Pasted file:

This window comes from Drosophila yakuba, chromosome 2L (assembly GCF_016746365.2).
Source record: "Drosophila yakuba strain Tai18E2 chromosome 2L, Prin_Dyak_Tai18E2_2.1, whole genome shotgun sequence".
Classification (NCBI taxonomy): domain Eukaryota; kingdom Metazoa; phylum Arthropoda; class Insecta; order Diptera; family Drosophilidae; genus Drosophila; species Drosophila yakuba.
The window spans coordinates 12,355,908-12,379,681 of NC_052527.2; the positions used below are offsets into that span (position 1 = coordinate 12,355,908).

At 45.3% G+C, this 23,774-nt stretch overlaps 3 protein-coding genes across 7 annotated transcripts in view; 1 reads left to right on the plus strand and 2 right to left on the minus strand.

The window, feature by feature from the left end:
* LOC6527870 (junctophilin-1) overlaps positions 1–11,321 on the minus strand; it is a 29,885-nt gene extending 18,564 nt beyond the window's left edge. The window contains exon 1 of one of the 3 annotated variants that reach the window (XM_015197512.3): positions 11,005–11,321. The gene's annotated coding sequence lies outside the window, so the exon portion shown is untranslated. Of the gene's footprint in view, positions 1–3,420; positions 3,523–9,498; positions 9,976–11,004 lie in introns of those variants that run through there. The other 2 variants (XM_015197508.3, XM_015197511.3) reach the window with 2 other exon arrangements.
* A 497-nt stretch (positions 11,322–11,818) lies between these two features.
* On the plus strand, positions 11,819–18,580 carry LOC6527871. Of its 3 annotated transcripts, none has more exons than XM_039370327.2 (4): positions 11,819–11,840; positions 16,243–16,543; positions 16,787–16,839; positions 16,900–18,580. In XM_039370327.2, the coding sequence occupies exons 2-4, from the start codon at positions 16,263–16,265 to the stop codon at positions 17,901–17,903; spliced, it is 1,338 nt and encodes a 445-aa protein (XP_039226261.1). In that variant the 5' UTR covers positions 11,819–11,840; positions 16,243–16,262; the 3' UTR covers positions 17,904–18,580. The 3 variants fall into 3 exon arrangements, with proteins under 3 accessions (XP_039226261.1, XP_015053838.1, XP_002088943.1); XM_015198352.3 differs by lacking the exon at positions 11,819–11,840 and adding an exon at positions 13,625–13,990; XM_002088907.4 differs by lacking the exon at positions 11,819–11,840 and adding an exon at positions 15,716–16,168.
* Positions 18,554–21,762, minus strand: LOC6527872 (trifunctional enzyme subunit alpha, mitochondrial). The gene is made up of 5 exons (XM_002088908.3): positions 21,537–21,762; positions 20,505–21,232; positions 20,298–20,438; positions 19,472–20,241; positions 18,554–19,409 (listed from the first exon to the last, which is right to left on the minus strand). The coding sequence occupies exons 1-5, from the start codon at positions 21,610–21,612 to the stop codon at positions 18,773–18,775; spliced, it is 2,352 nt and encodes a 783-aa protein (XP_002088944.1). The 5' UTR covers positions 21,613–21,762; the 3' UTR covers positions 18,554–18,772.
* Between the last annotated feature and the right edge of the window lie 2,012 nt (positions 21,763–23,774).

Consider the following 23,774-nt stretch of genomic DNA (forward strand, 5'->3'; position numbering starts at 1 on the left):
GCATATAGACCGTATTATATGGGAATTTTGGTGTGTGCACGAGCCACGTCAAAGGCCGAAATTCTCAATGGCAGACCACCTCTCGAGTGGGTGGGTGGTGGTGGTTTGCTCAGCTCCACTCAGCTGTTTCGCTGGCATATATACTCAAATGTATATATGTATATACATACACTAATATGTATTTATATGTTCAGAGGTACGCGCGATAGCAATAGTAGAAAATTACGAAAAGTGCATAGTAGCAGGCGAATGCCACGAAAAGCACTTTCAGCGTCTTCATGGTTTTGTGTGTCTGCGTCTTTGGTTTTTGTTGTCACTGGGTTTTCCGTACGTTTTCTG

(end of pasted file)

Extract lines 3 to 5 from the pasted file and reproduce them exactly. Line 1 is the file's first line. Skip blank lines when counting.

Classification (NCBI taxonomy): domain Eukaryota; kingdom Metazoa; phylum Arthropoda; class Insecta; order Diptera; family Drosophilidae; genus Drosophila; species Drosophila yakuba.
The window spans coordinates 12,355,908-12,379,681 of NC_052527.2; the positions used below are offsets into that span (position 1 = coordinate 12,355,908).

At 45.3% G+C, this 23,774-nt stretch overlaps 3 protein-coding genes across 7 annotated transcripts in view; 1 reads left to right on the plus strand and 2 right to left on the minus strand.